Seeing the Soldiers succeed was not surprising, but was an important proof of concept for the unit and evidenced the fact that they could train up their Soldiers for an extremely challenging real-world school despite the global pandemic.

“Performance on demand, no matter the mission, is foremost in our mind,” Sparrow said. “Making the time for pain now, to succeed later, through sweat equity and shared suffering, has forged a group and mindset unlike any other.”

"I started preparing in June; I was told I was going in August," said Adams, a Houston, Texas, native. "COVID-19 prevented people from getting their physicals in time, so I was slated for a July start date — way earlier than I was expecting."

Quarantining prior to Ranger School provided a unique opportunity for the Dogface Soldiers to prepare.

"For those two weeks, we didn't have any interaction with anybody else," said Zarate, an Alice, Texas, native who serves as a mechanic in the unit. "That gave us time to eat right, have a good night's sleep and workout for two weeks. You wouldn't get that kind of lucky hand if it were regular operations."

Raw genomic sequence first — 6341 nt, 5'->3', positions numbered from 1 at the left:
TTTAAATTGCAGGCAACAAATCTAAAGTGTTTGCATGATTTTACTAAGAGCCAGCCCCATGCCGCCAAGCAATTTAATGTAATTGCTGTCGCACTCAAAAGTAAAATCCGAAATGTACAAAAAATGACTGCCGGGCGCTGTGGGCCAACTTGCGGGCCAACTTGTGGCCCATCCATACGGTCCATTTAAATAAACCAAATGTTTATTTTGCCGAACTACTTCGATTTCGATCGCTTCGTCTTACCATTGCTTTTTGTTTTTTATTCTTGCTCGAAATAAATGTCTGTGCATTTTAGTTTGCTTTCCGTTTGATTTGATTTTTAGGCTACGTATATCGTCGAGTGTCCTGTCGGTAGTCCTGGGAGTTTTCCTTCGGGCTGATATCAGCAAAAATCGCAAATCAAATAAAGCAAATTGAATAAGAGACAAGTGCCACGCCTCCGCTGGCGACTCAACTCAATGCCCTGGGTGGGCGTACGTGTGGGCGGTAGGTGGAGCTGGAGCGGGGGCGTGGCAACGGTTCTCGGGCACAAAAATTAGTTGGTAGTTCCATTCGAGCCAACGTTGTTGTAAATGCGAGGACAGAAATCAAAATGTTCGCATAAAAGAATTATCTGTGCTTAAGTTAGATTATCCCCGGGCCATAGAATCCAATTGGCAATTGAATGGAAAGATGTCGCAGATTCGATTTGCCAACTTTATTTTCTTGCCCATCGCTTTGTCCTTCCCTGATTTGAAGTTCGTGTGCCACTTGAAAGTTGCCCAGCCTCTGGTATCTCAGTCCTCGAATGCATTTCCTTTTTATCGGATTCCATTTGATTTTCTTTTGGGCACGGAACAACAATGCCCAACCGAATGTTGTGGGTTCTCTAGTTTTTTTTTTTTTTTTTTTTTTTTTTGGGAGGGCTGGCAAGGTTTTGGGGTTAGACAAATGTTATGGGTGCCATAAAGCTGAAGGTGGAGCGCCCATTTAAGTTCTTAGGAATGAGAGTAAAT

Mechanics are not a military occupational specialty that one might normally expect to see graduating from one of the Army’s most grueling schools.

“Sgt. 1st Class Zarate is an exceptional mechanic and an even more exceptional leader,” said Hall. “I believe Zarate wanted to better himself while setting an extreme example for his Soldiers.”

The battalion had a total of four rangers graduate in the last seven months alone. Sgt. William Gagliardi, a combat medic, also recently earned his tab.

For Zarate and the others, Ranger School was a chance to grow and develop as both Soldiers and leaders, and graduating the school is an experience that Zarate hopes others will strive to attain.